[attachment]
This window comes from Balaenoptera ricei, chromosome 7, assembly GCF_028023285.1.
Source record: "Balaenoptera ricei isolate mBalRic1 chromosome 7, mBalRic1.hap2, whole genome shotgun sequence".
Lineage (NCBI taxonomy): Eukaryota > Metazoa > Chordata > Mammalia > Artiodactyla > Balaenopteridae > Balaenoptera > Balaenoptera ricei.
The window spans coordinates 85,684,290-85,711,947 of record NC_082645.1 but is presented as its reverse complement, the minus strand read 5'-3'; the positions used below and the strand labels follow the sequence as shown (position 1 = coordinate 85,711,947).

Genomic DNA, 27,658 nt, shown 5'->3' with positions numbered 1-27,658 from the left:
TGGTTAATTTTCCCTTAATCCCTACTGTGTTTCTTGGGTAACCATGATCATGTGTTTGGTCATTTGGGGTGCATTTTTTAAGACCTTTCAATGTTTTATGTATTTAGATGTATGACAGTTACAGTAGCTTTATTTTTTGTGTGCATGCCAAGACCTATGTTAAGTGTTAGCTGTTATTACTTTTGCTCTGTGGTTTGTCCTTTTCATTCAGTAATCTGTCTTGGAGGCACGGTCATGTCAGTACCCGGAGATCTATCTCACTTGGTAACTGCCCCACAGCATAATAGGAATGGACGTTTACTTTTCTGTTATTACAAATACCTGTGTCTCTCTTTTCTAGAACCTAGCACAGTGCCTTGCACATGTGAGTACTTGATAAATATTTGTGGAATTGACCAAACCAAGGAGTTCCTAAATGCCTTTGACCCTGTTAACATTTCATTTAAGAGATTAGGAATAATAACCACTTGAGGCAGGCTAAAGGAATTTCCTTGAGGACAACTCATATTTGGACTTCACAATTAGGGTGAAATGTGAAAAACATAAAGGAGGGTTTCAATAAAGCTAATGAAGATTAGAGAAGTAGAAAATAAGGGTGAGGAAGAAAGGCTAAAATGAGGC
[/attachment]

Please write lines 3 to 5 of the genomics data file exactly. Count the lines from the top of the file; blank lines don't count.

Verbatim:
Lineage (NCBI taxonomy): Eukaryota > Metazoa > Chordata > Mammalia > Artiodactyla > Balaenopteridae > Balaenoptera > Balaenoptera ricei.
The window spans coordinates 85,684,290-85,711,947 of record NC_082645.1 but is presented as its reverse complement, the minus strand read 5'-3'; the positions used below and the strand labels follow the sequence as shown (position 1 = coordinate 85,711,947).

Genomic DNA, 27,658 nt, shown 5'->3' with positions numbered 1-27,658 from the left: